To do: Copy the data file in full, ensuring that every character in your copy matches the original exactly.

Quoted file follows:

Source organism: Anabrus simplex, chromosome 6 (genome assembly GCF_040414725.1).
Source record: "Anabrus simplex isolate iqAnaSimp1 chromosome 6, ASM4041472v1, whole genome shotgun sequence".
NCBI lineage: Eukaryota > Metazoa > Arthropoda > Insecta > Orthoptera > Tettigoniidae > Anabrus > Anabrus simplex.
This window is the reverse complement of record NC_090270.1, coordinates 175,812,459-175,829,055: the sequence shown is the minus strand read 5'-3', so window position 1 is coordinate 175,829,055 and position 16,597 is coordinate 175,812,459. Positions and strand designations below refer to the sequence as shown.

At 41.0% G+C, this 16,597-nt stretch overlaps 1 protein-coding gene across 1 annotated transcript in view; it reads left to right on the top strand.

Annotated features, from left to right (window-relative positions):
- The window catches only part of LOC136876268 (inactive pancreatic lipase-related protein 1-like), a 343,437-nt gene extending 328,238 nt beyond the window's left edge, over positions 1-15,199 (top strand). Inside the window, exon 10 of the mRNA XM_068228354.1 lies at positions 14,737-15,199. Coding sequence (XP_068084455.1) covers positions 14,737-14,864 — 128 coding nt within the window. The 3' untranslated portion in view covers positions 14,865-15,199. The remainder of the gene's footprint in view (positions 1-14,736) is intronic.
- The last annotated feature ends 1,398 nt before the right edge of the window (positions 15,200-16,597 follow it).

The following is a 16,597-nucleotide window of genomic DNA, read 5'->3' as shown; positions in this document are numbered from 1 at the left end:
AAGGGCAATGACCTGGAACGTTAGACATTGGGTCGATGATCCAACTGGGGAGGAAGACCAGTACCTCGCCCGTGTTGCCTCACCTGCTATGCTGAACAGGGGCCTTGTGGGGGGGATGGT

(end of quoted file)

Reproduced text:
Source organism: Anabrus simplex, chromosome 6 (genome assembly GCF_040414725.1).
Source record: "Anabrus simplex isolate iqAnaSimp1 chromosome 6, ASM4041472v1, whole genome shotgun sequence".
NCBI lineage: Eukaryota > Metazoa > Arthropoda > Insecta > Orthoptera > Tettigoniidae > Anabrus > Anabrus simplex.
This window is the reverse complement of record NC_090270.1, coordinates 175,812,459-175,829,055: the sequence shown is the minus strand read 5'-3', so window position 1 is coordinate 175,829,055 and position 16,597 is coordinate 175,812,459. Positions and strand designations below refer to the sequence as shown.

At 41.0% G+C, this 16,597-nt stretch overlaps 1 protein-coding gene across 1 annotated transcript in view; it reads left to right on the top strand.

Annotated features, from left to right (window-relative positions):
- The window catches only part of LOC136876268 (inactive pancreatic lipase-related protein 1-like), a 343,437-nt gene extending 328,238 nt beyond the window's left edge, over positions 1-15,199 (top strand). Inside the window, exon 10 of the mRNA XM_068228354.1 lies at positions 14,737-15,199. Coding sequence (XP_068084455.1) covers positions 14,737-14,864 — 128 coding nt within the window. The 3' untranslated portion in view covers positions 14,865-15,199. The remainder of the gene's footprint in view (positions 1-14,736) is intronic.
- The last annotated feature ends 1,398 nt before the right edge of the window (positions 15,200-16,597 follow it).

The following is a 16,597-nucleotide window of genomic DNA, read 5'->3' as shown; positions in this document are numbered from 1 at the left end:
AAGGGCAATGACCTGGAACGTTAGACATTGGGTCGATGATCCAACTGGGGAGGAAGACCAGTACCTCGCCCGTGTTGCCTCACCTGCTATGCTGAACAGGGGCCTTGTGGGGGGGATGGT